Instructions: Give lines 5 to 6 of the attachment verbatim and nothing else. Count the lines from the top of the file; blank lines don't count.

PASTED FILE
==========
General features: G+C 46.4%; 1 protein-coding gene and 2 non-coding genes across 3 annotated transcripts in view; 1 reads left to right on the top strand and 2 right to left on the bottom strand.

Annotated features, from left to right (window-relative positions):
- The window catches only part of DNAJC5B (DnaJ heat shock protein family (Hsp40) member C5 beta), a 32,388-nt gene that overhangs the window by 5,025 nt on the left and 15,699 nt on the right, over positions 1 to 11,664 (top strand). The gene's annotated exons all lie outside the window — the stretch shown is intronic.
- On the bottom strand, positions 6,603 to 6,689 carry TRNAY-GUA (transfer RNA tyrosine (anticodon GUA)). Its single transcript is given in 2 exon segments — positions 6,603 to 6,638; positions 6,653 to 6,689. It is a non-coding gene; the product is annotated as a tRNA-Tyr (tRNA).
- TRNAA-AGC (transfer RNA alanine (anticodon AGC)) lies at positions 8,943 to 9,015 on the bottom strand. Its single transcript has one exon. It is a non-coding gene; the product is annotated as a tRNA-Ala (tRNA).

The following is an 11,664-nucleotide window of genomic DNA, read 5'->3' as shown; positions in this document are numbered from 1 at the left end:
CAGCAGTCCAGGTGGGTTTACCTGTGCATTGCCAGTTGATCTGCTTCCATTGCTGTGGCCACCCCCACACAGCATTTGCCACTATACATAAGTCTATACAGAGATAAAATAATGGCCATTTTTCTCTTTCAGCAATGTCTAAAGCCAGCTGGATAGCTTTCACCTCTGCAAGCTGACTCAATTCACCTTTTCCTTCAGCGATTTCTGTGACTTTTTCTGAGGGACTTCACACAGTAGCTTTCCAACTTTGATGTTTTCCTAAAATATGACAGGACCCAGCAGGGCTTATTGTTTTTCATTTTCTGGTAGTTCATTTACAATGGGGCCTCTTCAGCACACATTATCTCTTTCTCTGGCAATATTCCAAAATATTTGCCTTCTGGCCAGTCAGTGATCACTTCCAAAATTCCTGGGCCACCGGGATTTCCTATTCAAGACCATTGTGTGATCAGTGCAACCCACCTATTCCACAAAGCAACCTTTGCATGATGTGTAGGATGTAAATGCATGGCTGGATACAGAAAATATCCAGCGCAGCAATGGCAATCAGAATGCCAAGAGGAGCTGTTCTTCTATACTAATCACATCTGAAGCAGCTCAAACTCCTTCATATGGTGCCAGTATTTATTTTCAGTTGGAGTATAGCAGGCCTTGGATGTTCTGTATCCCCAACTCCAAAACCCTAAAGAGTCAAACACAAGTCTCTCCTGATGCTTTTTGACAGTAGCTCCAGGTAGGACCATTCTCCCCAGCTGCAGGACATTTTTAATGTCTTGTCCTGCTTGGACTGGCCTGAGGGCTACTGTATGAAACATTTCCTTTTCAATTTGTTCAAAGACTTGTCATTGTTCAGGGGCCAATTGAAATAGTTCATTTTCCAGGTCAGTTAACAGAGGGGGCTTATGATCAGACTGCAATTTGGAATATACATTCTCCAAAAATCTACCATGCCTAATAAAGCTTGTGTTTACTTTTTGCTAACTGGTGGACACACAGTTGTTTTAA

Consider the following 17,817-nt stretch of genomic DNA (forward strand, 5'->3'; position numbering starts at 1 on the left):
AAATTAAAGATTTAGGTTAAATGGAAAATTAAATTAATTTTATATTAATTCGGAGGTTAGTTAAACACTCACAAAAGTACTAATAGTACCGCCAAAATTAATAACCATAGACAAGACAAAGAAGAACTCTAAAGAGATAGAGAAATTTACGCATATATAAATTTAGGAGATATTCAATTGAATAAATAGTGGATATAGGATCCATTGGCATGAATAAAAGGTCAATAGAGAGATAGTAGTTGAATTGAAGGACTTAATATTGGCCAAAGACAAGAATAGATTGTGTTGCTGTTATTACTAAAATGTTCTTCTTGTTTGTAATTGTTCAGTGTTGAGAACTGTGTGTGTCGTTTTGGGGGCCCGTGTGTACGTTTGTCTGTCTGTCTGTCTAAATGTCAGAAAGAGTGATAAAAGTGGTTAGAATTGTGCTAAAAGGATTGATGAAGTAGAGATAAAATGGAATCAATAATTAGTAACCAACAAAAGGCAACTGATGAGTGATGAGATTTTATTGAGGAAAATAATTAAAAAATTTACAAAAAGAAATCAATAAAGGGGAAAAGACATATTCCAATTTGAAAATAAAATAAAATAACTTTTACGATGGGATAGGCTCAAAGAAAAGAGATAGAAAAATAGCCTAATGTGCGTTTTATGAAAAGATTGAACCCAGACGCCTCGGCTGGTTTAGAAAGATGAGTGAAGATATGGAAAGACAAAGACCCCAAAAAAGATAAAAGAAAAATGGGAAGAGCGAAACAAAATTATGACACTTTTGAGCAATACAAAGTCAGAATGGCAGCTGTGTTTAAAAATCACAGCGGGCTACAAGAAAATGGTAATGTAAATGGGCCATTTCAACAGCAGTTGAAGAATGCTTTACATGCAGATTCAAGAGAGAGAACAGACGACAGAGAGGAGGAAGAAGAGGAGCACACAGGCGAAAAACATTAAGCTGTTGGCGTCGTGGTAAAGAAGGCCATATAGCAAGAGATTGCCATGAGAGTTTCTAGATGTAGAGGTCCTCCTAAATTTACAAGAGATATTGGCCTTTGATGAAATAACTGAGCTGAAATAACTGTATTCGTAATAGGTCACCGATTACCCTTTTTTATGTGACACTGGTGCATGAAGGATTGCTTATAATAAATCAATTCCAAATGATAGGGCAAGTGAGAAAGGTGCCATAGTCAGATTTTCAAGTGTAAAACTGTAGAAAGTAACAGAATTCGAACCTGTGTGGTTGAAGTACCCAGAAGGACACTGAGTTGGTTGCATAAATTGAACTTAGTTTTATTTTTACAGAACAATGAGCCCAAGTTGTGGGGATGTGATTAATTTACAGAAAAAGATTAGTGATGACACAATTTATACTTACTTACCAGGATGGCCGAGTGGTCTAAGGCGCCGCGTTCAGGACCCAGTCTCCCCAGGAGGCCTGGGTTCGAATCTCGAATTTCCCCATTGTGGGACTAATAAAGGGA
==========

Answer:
- TRNAA-AGC (transfer RNA alanine (anticodon AGC)) lies at positions 8,943 to 9,015 on the bottom strand. Its single transcript has one exon. It is a non-coding gene; the product is annotated as a tRNA-Ala (tRNA).

The following is an 11,664-nucleotide window of genomic DNA, read 5'->3' as shown; positions in this document are numbered from 1 at the left end: